The future of items recovered from the shipwreck SS Ventnor is expected to be decided this week.
The salvage project leader, John Albert has talked to Chinese and New Zealand Government officials about what to do with the artefacts.
The vessel sunk in 1902 off the Northland coast while en route to China with the coffins of nearly 500 Chinese miners on board.
Mr Albert's team does not have the mandate to offer objects from the wreck to any authority, so he asked Chinese and New Zealand authorities for direction.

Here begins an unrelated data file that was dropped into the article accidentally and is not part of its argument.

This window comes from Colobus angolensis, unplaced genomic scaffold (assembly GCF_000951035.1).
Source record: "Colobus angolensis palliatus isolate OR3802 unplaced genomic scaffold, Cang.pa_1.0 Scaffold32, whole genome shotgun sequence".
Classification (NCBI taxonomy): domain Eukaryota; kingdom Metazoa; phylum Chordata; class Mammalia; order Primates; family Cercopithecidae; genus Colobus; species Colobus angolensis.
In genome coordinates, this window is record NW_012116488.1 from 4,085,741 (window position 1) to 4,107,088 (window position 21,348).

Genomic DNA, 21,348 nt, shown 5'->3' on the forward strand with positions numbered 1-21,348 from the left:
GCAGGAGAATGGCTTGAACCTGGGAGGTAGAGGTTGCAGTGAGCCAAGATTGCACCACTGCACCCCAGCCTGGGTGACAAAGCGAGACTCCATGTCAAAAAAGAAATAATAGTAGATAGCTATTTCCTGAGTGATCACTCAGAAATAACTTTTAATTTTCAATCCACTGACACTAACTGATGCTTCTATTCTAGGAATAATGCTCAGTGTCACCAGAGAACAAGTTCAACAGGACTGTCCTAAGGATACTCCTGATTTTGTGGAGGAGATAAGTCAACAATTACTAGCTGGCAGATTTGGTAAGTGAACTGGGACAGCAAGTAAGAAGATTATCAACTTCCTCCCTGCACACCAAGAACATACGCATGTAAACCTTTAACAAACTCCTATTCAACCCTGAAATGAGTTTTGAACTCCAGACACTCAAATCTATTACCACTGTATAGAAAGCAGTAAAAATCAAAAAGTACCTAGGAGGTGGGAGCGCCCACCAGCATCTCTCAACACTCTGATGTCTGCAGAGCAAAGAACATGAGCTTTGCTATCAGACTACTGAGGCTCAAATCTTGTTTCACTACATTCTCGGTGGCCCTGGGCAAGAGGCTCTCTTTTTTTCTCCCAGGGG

He expects the decision to be made this week.
The wreck is now under a protection order which was granted in May.
New Zealand Chinese Association president Virginia Chong said the community considered the wreck to be the grave of their ancestors, and it must be respected and untouched.
Meanwhile, a Chinese group wants to ensure the shipwreck is respected and does not become a commercial tourist diving spot.
A spokesperson for the Poon Fah Association which represents the miners, Charlie Ding, said it does not want tourist operators eyeing up the shipwreck.
He said out of respect for the dead, the wreck, which has now been gazetted as an archaeological site, should not be disturbed.